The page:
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The image noise, shown in [Table 3], increased mostly for smaller voxel sizes and shorter scan times (180° acquisitions). To measure geometric distortion, two perpendicular lines were drawn across the center of the voids [Figure 4]. The data demonstrated excellent accuracy in the distance between the voids [Table 3] and for measurements of the diameter of the phantom. Linear measurements were very consistent for this layer with measurement accuracy within 1% of the manufacturer's specifications for this phantom.
Figure 5: Artifact induction layer for the 16 cm × 6 cm field of view. The 0.4 mm voxel size with (a) 4.7 s exposure, 180° rotation and (b) 8.9 s exposure, 360° rotation and the 0.2 mm voxel size with (c) 14.7 s exposure, 180° rotation and (d) 26.9 s exposure, 360° rotation. Note the increased streak artifacts in the half-scan images (180° rotation)

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Table 6: Spatial resolution metrics: Full-width at half-maximum of the 0.25 mm diameter wire measured in the axial plane, the 10% modulation transfer function in the axial plane and the corresponding spatial resolution of the imaging system

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Table 5: Contrast to noise ratios for each of the five materials in the contrast resolution insert

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Artifacts appeared as streaks radiating from the titanium rods in the phantom. The PMMA insert located between the two artifacts induction inserts, the central column, was more affected than the four other peripheral columns [Figure 5], indicating that the artifacts were localized along the X-ray paths that crossed both metallic inserts, leading to photon starvation in the central column. The streaking was more pronounced for the half-scan 180° images corresponding to shorter scan times. The half-scan 180° images exhibited a different rod shape, with bright spoke-like structures streaking away from the rod making a more oblong shape, in contrast to the full 360° images, where the rods appeared as continuous round circles.
Figure 4: Line profiles were used to assess the accuracy of linear measurements and the spacing between adjacent voids. (a) Polymethyl methacrylate slab containing the voids with 2 perpendicular lines drawn. (b) Plot across the voids

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To assess the contrast resolution, we used visual analysis to determine the smallest rod diameter visible in each of the five contrast resolution inserts for the different materials. Results tabulated in [Table 4] shows that Delrin was the most difficult to discern at smaller diameters, as expected. Shorter scan times sometimes led to reduced conspicuity of the smaller rods.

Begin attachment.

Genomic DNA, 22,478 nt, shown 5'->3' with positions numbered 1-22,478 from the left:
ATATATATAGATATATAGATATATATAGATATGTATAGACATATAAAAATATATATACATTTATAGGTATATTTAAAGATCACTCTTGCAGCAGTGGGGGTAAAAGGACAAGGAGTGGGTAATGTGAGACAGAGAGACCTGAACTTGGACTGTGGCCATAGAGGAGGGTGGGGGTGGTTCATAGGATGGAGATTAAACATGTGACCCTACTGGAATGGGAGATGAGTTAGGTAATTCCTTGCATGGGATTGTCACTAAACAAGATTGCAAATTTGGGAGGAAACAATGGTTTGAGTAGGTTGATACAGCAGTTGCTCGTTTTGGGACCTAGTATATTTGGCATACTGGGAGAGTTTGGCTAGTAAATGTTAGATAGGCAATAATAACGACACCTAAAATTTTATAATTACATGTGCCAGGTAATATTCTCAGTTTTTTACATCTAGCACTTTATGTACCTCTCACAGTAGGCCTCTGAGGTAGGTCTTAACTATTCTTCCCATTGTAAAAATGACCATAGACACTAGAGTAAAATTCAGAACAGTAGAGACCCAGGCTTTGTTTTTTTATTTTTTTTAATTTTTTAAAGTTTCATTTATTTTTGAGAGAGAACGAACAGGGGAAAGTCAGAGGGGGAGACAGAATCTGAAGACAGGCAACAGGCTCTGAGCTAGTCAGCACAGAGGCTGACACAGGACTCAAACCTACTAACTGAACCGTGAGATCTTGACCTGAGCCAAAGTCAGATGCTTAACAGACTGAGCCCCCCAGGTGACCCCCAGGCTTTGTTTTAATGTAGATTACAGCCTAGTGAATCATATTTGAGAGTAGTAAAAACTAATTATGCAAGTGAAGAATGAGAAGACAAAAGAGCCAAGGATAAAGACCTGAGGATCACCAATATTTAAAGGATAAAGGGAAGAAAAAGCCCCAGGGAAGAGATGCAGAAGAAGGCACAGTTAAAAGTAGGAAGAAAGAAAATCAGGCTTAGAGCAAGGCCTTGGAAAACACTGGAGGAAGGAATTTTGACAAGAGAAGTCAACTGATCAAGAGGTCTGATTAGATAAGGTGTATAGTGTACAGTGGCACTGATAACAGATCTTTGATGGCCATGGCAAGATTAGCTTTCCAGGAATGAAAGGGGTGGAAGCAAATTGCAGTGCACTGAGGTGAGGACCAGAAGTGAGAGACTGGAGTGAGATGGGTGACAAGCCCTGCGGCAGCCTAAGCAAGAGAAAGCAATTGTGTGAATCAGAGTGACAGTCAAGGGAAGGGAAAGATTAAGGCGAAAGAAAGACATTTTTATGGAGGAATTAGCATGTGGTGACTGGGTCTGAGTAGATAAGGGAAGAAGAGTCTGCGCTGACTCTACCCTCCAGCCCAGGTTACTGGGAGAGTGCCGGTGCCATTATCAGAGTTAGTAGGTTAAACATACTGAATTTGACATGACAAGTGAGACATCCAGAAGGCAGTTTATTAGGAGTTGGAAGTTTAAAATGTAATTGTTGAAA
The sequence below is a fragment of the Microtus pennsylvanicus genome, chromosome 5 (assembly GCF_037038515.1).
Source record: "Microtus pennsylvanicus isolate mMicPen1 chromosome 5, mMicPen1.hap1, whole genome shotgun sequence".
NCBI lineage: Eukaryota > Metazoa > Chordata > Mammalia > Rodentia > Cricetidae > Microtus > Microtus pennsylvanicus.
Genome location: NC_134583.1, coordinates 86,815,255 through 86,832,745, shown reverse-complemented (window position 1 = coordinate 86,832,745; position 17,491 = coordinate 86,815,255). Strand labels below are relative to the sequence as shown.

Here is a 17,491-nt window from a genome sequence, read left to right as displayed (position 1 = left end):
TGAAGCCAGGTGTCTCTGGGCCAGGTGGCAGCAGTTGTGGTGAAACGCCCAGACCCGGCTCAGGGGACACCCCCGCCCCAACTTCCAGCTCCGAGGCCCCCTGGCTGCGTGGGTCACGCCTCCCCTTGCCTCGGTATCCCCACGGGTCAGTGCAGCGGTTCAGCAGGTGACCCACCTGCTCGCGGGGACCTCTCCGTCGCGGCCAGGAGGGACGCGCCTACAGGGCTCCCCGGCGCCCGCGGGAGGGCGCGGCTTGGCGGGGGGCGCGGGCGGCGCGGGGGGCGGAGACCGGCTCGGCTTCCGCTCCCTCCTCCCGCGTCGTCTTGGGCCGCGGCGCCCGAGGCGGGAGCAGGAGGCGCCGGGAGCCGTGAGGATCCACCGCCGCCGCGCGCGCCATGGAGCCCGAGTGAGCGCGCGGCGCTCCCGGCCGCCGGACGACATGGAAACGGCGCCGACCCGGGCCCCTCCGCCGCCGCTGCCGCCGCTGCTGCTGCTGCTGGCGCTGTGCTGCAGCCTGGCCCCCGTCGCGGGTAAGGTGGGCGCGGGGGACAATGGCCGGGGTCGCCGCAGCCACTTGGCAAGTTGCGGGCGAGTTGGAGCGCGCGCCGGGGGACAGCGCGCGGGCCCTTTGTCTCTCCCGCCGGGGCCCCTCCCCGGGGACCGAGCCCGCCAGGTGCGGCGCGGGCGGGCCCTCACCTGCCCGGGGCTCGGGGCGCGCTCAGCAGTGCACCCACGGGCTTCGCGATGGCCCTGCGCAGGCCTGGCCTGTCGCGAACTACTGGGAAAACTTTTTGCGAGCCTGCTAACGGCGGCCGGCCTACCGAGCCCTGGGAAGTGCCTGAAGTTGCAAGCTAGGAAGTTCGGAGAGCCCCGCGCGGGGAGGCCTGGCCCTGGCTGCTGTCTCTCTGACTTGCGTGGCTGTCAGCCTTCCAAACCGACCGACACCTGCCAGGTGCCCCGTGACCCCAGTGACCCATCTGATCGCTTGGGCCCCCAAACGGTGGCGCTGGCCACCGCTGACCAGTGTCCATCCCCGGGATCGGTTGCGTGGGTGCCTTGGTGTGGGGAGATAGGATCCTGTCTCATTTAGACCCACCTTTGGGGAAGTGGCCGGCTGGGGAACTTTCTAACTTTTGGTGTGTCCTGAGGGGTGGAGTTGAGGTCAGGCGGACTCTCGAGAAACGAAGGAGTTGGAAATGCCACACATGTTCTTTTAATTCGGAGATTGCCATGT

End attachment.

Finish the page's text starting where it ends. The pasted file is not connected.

Table 4: Data for visual analysis of the smallest rod size (in mm) that was clearly visible for the five materials in the contrast resolution insert for each of the scanning protocols. The phantom specifications for the rods range from 1 to 5 mm in diameter

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Pixel intensity values were averaged for each material used to calculate the CNRs [Table 5]. Pixel intensity values of the materials were different for each FOV setting indicating that the images are scaled differently. The relative CNRs were fairly consistent for all the scanning protocols, with similar trends between the materials with the lowest CNR observed for the Delrin, which is consistent with the results of the contrast resolution test in [Table 4].
Table 3: Measured values for image noise and the mean intervoid spacing as a measure of geometric distortion. The intervoid spacing specified by the manufacturer is 10.0 mm

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Comparisons were only made across the protocols with the same voxel size since the image noise changes as a function of voxel size. Images obtained with shorter exposure times, while holding the FOV size and voxel size constant, yielded reduced CNR due to the increase in image noise. The CNR seemed to be improved for the smaller FOV sizes when comparing the same exposure time and voxel size.

Visual analysis of the bar patterns determined only the 1.0 lp/mm grouping could be clearly seen in the axial plane [Figure 6] for all images, with slight improvement for smaller voxels. None of the other groupings measuring 1.7, 2.0, 2.5, 2.8, 4.0, and 5.0 lp/mm were discernable as separated line pairs. Neither the voxel size nor the FOV size had an impact on the limiting axial resolution observed with the bar pattern method. However, the z-axis resolution was improved for smaller FOV sizes; for the 17 cm × 23 cm FOV, none of the resolution bar pattern groupings could be clearly resolved, but the 1.0 lp/mm was observed for all images with 16 cm ×13 cm and 16 cm × 6 cm FOVs. [Table 6] summarizes the axial spatial resolution metrics obtained from the full-width at half-maximum (FWHM) of the PSF and the 10% MTF. The 180° scans exhibit reconstruction artifacts that cause the wire to have an irregular shape compared to the circular appearance in the 360° scans [Figure 7], which resulted in larger FWHM and reduced MTF, as demonstrated by the MTF curves for the 16 cm × 6 cm FOV shown in [Figure 8].